Wednesday, November 16, 2011

THE MASTER by Colm Toibin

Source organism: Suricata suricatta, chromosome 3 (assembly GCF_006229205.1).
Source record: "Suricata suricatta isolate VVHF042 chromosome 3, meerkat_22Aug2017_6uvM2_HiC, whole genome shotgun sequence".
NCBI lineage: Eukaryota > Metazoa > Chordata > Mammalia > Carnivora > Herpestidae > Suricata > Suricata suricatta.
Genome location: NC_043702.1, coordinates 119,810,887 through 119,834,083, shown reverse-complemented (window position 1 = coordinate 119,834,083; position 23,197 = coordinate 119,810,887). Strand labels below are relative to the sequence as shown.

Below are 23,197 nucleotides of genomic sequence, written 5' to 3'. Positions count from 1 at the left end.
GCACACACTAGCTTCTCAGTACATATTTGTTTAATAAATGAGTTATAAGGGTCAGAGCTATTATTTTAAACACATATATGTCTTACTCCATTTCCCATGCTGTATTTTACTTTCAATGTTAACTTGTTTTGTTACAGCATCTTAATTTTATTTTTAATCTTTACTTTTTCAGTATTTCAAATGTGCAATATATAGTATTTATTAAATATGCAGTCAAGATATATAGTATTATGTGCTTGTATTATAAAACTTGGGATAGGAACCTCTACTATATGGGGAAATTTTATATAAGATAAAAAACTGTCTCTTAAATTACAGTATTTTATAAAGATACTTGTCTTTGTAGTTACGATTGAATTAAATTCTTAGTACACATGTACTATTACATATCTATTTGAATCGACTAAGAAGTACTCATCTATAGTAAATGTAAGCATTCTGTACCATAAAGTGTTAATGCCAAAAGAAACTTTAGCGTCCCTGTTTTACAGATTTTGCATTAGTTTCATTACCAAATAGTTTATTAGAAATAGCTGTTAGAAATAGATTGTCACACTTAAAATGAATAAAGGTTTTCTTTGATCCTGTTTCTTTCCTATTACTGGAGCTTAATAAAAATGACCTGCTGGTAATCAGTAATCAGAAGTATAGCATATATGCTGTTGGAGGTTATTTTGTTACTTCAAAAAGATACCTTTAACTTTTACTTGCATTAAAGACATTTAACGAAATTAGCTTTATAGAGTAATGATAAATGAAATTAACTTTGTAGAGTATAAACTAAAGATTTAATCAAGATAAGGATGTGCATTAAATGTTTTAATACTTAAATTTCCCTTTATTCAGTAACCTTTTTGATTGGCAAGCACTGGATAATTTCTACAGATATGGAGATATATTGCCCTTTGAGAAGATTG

The term "Jamesian" has been used to refer to anything related to William James, philosopher/psychologist, or to things related to his brother, author Henry James. I would have liked Toibin to have explored more fully the relationship between these two brilliant men, but instead he focused on Henry James and his other relationships. He depicts James as a conflicted homosexual who attracts women as well, one of whom may have committed suicide over him. Toibin writes in a Jamesian style here—stilted and formal. In fact, I think the book would have been more effective if it had been written in first person. However, the third person narrative has one distinct advantage: it further imitates James's style by using real people—in this case, Henry James himself—as inspiration for fiction. Several of James's friends recognized themselves in his novels and were more likely to feel flattered than offended, even if their doppelganger was an unsavory character. To me, though, this period in James's life, between the huge failure of his play Guy Domville and the publishing of his novels The Wings of the Dove and The Golden Bowl, is quite boring. Toibin does describe the events that James may have seized for the plots of his later novels, but nothing much at all happened in this time period, except that he bought an old house in Rye, where his drunken staff members embarrassed him in front of his occasional guests. In fact, the major events, particularly the deaths of friends and family, did not occur during this time period and are presented as retrospective ruminations, triggered by various accusations and implications. Henry James seemed to have a lot of friends and was supposed to have been very good company, but his reticence with regard to his relationships, both male and female, made him seem standoffish, self-centered, and quite dull.

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